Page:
May 24, 2012
It’s fine for a military office to play the role of professor — but not if that means allowing ‘special arrangements’ that corrupt intellectual freedom.
In 1951, American conservative William F. Buckley published God and Man at Yale. In his book, Buckley slammed Yale’s faculty for turning American liberal ideology into a religion and force-feeding it to Yale’s unsuspecting student body.
By the late 1960s, the left-leaning ideological mindset that Buckley criticized no doubt encouraged the widespread opposition at Yale to the Vietnam Conflict –opposition that turned out to be justified by the facts on the ground in Vietnam. During those days, any notion that an American four-star general involved in the Vietnam debacle, someone like General William C. Westmoreland, should teach a course on leadership at Yale would have been dismissed out of hand as utterly ridiculous.
Fast-forward to 2012 and reality has been turned on its head. Enter retired four-star Army General Stanley McChrystal. McChrystal, who formerly led special operations forces in Iraq and Afghanistan and later became a senior American commander in Afghanistan, now teaches a class at Yale’s Grand Strategy Program, where he integrates his military experience with his studies on leadership. In the New York Times, McCyrstal is quoted as saying “the only reason I’m here to teach,” compared with “somebody who’s got a Ph.D., is because I’ve been through it.”
McChrystal must have been through something ominous because, according to Elisabeth Bumiller’s Times article, Yale University imposes restrictions on students who sit in McChrystal’s classes, demanding that they take notes on an “off the record” basis — i.e., not for attribution.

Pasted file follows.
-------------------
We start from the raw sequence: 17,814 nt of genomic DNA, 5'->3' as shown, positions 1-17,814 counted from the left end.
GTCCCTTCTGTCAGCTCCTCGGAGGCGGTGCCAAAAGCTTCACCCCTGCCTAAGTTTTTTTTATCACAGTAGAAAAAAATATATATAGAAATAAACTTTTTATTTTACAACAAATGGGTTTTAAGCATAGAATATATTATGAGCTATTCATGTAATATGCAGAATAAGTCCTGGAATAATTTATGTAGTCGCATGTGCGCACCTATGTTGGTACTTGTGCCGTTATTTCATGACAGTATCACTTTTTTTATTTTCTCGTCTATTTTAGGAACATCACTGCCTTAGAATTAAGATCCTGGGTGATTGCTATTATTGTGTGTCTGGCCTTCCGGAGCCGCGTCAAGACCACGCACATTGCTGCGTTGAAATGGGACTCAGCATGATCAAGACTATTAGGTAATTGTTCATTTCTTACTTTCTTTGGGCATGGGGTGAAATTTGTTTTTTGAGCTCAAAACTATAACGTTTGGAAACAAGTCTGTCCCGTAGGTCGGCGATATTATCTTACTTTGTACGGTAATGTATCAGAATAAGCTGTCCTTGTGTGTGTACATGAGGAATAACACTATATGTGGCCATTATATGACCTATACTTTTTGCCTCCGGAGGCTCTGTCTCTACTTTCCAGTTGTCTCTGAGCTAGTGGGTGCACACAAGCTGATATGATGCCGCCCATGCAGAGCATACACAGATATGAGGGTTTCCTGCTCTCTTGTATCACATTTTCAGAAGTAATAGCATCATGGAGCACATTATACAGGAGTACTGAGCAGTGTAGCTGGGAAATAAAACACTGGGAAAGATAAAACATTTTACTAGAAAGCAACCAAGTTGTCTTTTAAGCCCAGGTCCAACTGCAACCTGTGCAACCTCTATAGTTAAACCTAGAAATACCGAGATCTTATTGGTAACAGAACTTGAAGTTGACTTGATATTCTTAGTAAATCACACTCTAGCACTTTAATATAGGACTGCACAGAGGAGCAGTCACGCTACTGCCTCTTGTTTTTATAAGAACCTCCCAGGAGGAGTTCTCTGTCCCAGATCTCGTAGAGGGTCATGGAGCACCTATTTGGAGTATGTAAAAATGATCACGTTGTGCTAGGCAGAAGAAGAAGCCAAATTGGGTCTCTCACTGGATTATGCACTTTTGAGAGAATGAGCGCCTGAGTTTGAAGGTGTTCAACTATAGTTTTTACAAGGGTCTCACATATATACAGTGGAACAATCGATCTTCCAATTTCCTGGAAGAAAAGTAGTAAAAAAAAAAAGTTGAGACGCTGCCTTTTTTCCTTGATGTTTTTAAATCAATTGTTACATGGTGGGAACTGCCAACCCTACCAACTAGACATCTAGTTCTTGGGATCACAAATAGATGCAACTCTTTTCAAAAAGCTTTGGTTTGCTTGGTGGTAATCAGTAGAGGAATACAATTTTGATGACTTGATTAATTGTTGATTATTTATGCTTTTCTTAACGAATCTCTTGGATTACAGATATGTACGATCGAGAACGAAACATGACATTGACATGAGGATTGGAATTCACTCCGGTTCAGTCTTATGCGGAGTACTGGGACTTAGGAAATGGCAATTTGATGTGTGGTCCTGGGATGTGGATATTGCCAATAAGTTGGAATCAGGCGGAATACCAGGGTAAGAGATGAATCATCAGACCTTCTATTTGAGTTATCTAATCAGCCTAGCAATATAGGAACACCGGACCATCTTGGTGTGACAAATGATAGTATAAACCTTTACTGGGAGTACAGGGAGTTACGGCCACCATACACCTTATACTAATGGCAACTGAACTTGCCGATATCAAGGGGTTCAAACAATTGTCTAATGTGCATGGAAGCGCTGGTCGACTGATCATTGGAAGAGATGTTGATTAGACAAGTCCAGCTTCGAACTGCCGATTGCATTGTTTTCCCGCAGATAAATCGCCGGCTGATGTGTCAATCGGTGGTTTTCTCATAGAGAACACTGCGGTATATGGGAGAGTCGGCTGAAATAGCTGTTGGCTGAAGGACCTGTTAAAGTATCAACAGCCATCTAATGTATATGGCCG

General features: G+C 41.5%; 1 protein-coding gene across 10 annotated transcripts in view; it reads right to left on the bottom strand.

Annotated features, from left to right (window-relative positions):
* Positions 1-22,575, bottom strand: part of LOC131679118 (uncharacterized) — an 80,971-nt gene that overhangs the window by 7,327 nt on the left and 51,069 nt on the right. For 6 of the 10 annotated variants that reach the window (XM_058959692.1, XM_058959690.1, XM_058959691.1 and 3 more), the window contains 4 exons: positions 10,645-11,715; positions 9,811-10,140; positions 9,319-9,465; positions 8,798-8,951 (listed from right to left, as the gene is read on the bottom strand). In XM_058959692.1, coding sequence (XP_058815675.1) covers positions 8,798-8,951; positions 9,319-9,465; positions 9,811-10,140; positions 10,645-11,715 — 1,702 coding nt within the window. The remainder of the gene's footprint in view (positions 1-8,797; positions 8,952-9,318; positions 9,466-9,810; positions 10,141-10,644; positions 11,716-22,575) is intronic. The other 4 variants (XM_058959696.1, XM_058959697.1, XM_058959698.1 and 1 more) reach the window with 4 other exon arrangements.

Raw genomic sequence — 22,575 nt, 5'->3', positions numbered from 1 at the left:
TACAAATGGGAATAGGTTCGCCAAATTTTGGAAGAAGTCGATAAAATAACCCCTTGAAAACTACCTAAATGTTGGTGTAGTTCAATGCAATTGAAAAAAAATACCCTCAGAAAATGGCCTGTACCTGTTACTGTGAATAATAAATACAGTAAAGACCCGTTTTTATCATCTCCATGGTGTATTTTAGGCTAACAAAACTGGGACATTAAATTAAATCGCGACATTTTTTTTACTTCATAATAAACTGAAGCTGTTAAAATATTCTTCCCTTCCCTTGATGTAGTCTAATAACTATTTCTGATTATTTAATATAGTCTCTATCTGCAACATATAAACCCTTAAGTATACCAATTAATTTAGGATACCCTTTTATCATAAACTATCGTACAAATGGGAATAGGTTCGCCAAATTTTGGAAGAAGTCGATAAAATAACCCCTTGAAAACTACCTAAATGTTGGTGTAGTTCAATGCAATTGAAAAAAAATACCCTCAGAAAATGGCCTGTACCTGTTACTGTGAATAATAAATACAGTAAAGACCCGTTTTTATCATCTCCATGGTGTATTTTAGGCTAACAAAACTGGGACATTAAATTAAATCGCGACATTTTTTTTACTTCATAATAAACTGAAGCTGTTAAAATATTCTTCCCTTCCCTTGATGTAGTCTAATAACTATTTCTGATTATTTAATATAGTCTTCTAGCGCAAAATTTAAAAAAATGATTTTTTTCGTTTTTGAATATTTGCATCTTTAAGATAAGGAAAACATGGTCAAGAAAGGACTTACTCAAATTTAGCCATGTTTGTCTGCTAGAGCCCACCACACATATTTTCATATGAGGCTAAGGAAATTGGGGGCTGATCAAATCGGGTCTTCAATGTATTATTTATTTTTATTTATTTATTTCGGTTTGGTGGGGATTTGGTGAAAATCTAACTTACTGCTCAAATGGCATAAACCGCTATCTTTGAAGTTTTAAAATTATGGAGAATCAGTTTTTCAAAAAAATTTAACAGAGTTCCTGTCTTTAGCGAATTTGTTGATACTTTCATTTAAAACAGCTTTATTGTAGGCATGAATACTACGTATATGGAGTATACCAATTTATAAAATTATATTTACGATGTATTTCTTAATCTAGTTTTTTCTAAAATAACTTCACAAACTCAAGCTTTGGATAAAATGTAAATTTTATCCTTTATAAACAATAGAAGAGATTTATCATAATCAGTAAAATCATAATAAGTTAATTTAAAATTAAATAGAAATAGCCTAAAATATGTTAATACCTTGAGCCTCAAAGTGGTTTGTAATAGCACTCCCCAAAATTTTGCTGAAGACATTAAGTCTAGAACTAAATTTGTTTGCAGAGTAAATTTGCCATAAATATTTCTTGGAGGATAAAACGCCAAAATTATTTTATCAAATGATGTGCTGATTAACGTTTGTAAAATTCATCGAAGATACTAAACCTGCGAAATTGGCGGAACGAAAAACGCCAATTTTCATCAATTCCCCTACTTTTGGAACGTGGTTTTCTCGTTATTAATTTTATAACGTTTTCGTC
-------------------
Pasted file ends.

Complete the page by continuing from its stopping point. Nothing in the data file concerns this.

Yale’s extraordinary act seems drastically out of place with notions of academic and intellectual freedom. At the U.S. Military Academy at West Point, where I teach history, intellectual freedom is fiercely encouraged and protected. In addition, there is also accountability. No matter what I say in my history classes – either about history or my combat experience — cadets are free to tell it to the world, critique it, or reject it privately or publicly. Restrictions on cadets don’t exist even for an instructor with direct ties to the U.S. military. (I did two combat tours in Iraq, the second one in command of a combat battalion in West Baghdad at the height of Iraq’s Shia-Sunni civil war in 2006.)
Yale University’s readiness to impose special conditions — enabling a retired American four-star general with celebrity appeal to teach classes in its Grand Strategy program on his own terms — is puzzling. Why would Yale bend the dictates of academic freedom, especially knowing that McChrystal’s students have little personal knowledge of the true nature of the conflicts in Iraq and Afghanistan, much less of the officers who’ve decisively shaped their conduct? Have at least portions of the Yale faculty have been seduced by the “better war” myth — the notion that to win wars of occupation inside the Muslim World, the trick is to put the right general in charge and tweak the tactics of counterinsurgency with clever political science theories that win hearts and minds?
This is not to suggest that former military officers should not be teaching at American Universities. On the contrary, there are many former soldiers, sailors, airmen, and Marines with the background and credentials to teach at the University level, and they should. But intellectual freedom should not be corrupted by “special arrangements” in order to draw a former general to teach a class at Yale.
Buckley’s warning in the early 1950s of the dangers of an ideological mindset, whether left wing or right wing in orientation, is still valid. Yale’s faculty and student body should heed the words of George Orwell, himself a former soldier: “During times of universal deceit, telling the truth becomes a revolutionary act.”
Gian Gentile is a serving army colonel, a former Iraq War commander, and an associate professor of history at West Point.